Noughtie Destanee Aiava makes tennis history in Brisbane

The Australian youngster became the first of the new millennium generation to win a main draw match in the WTA Tour after her win against American, Bethanie Mattek-Sands.

Australia's Destanee Aiava celebrates her victory

Australian teenager Destanee Aiava created a slice of history Tuesday when she became the first player born in the 2000s to win a main draw match on the WTA Tour. The 16-year-old Aiava beat fellow qualifier Bethanie Mattek-Sands of the US 2-6, 6-3, 6-4 in the first round of the Brisbane International in a rain-delayed match.

After play was halted Monday night with Aiava leading 3-0 and 40-15 in the third set, the young Australian overcame nerves and a Mattek-Sands fightback to move into a second round clash against veteran Russian Svetlana Kuznetsova.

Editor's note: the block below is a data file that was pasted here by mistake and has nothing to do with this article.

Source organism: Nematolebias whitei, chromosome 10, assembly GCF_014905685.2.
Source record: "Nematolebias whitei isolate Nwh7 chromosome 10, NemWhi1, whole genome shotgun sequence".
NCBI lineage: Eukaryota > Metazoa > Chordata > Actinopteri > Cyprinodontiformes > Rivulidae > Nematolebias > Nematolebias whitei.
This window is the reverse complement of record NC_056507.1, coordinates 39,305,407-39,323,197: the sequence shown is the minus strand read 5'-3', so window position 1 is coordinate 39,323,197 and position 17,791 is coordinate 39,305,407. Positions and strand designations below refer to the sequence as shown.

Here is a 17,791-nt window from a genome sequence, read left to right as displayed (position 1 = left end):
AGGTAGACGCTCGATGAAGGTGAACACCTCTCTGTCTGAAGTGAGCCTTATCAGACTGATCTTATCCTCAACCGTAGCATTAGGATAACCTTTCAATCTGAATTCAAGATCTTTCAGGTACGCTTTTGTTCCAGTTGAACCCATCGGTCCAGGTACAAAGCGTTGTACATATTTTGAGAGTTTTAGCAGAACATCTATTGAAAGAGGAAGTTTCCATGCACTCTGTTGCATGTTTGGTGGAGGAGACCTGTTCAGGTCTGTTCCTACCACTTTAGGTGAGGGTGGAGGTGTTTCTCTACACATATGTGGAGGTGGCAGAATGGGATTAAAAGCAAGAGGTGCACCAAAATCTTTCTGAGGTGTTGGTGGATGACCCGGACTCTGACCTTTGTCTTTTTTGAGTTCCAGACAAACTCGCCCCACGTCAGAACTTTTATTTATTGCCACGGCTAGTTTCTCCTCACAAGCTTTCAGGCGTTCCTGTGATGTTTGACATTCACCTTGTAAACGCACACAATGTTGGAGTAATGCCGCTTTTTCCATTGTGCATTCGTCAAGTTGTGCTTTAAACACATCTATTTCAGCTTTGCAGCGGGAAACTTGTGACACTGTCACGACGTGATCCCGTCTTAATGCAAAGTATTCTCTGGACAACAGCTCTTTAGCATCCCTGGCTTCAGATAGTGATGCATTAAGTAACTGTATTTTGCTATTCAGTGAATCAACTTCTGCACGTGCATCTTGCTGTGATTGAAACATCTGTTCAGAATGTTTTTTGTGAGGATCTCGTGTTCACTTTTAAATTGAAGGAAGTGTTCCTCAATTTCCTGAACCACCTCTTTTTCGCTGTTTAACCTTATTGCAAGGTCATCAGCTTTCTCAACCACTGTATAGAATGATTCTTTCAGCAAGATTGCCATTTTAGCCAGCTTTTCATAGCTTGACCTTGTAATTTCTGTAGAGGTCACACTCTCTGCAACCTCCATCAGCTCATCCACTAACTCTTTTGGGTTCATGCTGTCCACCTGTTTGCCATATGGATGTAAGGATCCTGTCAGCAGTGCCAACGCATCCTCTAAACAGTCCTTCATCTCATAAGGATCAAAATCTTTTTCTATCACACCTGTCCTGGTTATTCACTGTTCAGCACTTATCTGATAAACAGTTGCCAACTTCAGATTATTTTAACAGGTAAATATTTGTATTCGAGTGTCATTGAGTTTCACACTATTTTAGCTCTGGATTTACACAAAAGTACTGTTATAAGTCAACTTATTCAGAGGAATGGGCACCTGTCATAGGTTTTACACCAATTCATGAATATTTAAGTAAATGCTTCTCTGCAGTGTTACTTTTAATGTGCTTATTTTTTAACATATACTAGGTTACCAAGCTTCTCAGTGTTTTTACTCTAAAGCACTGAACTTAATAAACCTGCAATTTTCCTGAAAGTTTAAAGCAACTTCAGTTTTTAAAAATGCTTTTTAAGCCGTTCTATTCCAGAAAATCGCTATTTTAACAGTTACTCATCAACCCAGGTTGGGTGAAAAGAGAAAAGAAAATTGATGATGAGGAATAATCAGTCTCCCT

Australia's Destanee Aiava stays focused against Bethanie Mattek-Sands of the US.

Serena inspired

Aiava will create further history at the Australian Open later this month when she becomes the first player born in the 2000s to play in the main draw of a Grand Slam tournament. Born in Australia to rugby-loving Samoan parents who knew nothing of tennis, Aiava began playing the sport at the age of five after watching Serena Williams in the Australian Open.

Serena's vibe, her energy, drew me into the sport

'I think it was just her vibe,' she said of Serena. 'Like, I couldn't feel it from the other side of the TV, but it was just, like, her energy, and that kind of drew me to the sport.'

Aiava's powerful physique has drawn comparisons with Serena, and the teenager admitted that she has based her game on the American superstar saying, 'Not so much a girl's game - more a guy's game,' she said. 'More variety.'

Building confidence on a new stage

Aiava said that nerves had got the better of her at the start of the match, played on Showcourt One in front of full stands.

'I was pretty nervous playing in front of that many people. I have never played in front of such a big crowd before,' she said. 'I think the first set of the match I started off pretty bad. I think coming out, onto the court, I need to work on not being so tight and feeling the pressure.

'But as the match progressed, I felt a little bit more relaxed.'